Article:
From Town & Country
Olivia Cheng is delusional. That’s how the founder of the label Dauphinette describes her design mission, though she laughs that it’s maybe “not the word you want to put in print.” (Oops.)
The New York designer means that her work is about the transmutation of the ordinary into the exquisite. It’s a high-wire act, but when she gets it right, the results are one-of-a-kind curios that test the limits of artisanal craftsmanship. Such is the case with a series of earrings, revealed soon after Daupinette launched in 2018, featuring flowers, fruits (a spring-summer 2020 addition), and other natural fragments preserved in resin that are Instagram’s latest obsession. Her botanic bijoux also happen to look delicious.
“You feel it burning inside your soul and mind and gut,” she says.
Status produce has appeared in jewelry for millennia—the Ancient Egyptians strung fruit-shaped beads into necklaces, and the Greeks are credited for inventing the flower crown—but in the modern era, the 19th century Arts and Crafts Movement ushered in a fruity revival. Interest in horticultural motifs is still going strong to this day. In 2015, a palm-size pomegranate, encrusted with gems instead of seeds, designed by Verdura for the late Bunny Mellon sold for $221,000.
Cheng attributes the more recent success of her two-year-old, and more affordable, brand not just to the appetizing charm of her creations, but to the values behind them. She partners with artisans and eco-conscious producers to make her fanciful wares, and often they bring her ideas she hadn’t thought technically possible. A Thai orchid sanctuary introduced her to the delicate preservation of butterfly wings, a practice that is now one of the elements of her fall collection, which Cheng promises will use fruits and petals in ways she “never would have never dreamed.”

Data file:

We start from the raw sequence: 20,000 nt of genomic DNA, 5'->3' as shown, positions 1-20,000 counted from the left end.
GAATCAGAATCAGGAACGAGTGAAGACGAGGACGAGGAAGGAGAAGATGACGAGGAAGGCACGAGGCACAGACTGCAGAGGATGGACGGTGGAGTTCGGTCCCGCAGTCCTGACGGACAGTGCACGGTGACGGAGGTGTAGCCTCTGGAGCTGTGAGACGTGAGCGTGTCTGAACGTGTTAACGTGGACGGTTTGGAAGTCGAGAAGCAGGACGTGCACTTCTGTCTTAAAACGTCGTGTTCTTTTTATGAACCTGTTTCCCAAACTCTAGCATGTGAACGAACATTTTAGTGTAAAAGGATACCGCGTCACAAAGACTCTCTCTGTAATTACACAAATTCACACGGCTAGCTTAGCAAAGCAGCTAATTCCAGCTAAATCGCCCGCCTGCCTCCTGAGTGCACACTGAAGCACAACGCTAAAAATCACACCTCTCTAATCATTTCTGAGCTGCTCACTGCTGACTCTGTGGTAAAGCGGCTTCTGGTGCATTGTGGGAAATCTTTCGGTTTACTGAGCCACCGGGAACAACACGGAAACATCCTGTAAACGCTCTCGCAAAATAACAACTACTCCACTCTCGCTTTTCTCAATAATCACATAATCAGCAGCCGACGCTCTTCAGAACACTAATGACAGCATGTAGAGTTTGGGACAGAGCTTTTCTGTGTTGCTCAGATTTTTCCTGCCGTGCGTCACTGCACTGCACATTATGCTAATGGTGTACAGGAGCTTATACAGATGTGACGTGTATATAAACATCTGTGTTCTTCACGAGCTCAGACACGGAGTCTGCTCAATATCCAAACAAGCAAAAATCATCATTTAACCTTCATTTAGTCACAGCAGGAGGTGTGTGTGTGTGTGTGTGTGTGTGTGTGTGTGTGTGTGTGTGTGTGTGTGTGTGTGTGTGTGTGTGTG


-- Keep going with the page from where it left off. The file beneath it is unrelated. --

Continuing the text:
The self-taught 22-year-old is among a handful of young fashion designers like Collina Strada and Emily Bode who put a premium on sustainability and the repurposing of found materials. Cheng launched Dauphinette when she was a sophomore at New York University in 2018 as a custom outerwear label that repurposed vintage coats, but has since expanded to create other kinds of upcycled pieces, like feather-drenched handbags and dreamy organza tops (decorated with real pressed flowers, naturally).
Even as she’s sourcing raw materials from around the globe, Cheng also finds inspiration closer to home. Earlier this year while in lockdown with her parents in Brooklyn, Cheng just looked outside to her family garden. Her mother, Jing Fen, insisted on picking Korean pear blossoms at the ideal time of day (at night, before the petals close) that they then pressed and dried before Cheng coated them with resin.
The designer is not unschooled in the fine arts of social media marketing—Dauphinette has close to 80,000 followers on Instagram, counts Kaitlyn Dever and Lena Dunham as fans, and relies on its site for a vast majority of sales. But Cheng credits her mother as her most trusted influencer, both a sounding board and connoisseur of colors and textures. She even served as a last-minute model once for a presentation. “She was thrilled,” Cheng says.
Somehow, in the past year of global upheaval, Dauphinette’s floral designs have broken through the clutter of fashion offerings online. Cheng doesn’t quite know why that is, but she suspects that it’s because her customers are buying into the story these whimsical objets tell about dedication and handwork.
It can’t hurt that we could all use some wearable bliss these days. “Even in the times when I cannot give myself joy,” Cheng says, “I hope that I can give it to somebody else.”
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